Spinal dysraphism is an inherited neural tube defect affecting the Weimaraner breed. The disorder is caused by abnormalities in embryonic development which result in varying degrees of histopathological changes in different parts of the spinal cord. These changes include duplicated, constricted, or absent central canal, loss of nerve cell bodies in gray matter, fluid filled cysts forming within the spinal cord (syringomyelia) and others. The clinical symptoms include scoliosis in the lumbar spinal region, abnormal, “bunny-hopping” gait, paraparesis (weakness in limbs), crouched posture, and frequent falling. Other signs include a kinked tail and abnormal hair streams along the back. The symptoms usually become apparent in the first months of life, when the dogs start walking.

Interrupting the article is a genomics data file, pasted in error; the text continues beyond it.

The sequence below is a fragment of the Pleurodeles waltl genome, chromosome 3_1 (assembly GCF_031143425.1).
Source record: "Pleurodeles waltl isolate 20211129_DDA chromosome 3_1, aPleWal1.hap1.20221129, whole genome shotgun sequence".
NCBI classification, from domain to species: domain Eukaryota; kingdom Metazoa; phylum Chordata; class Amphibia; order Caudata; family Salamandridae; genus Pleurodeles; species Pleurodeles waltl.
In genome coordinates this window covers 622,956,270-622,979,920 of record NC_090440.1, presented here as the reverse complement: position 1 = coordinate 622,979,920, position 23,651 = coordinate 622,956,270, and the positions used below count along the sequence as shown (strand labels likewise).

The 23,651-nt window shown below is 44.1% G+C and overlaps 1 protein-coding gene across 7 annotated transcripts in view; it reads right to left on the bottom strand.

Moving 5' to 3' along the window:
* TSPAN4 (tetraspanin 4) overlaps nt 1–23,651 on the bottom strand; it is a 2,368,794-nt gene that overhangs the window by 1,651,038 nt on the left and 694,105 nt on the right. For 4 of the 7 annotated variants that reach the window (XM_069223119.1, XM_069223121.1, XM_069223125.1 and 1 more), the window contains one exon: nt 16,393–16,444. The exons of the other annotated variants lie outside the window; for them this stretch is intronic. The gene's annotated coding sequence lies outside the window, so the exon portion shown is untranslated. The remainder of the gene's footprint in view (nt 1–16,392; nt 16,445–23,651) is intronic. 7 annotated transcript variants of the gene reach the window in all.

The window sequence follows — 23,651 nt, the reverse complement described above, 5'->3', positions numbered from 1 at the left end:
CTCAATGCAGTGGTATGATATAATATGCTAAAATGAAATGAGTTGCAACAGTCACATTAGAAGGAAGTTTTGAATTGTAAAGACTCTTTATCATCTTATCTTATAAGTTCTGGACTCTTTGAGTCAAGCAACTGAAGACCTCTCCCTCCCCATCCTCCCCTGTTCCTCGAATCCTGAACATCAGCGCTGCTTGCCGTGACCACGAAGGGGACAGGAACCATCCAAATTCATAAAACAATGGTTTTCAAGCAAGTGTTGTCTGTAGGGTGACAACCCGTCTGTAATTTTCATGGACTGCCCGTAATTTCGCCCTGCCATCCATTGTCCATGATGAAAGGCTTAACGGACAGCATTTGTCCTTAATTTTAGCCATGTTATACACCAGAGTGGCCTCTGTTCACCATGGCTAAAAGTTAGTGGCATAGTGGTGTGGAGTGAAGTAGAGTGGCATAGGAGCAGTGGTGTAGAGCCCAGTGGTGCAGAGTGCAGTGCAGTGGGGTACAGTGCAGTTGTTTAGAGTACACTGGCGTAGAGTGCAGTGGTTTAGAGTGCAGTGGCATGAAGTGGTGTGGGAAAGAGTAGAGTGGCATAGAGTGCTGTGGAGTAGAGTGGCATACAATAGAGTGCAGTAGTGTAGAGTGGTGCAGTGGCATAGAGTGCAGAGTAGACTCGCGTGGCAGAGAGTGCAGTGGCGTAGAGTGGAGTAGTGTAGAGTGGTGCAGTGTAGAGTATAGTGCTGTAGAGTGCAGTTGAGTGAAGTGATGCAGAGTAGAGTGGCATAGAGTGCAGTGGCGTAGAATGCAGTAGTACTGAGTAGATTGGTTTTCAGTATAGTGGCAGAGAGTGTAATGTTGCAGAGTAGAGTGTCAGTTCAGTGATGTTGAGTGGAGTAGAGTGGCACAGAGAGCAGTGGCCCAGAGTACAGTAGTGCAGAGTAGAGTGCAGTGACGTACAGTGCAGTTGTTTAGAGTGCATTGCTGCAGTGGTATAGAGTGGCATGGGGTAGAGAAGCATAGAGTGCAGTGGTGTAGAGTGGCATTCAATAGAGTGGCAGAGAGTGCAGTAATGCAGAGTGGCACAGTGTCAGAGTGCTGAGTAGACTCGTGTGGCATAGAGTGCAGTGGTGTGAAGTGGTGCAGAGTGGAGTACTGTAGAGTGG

Inheritance: autosomal recessive - read more
Mutation: NKX2-8 gene
Genetic test: The method used for genetic testing is extremely accurate and allows complete differentiation between affected animals, carriers and healthy dogs. DNA testing can be done at any age.
Disease control: read more
DNA test sample: EDTA whole blood (1.0 ml) or buccal swabs. Detailed information about sampling can be found here.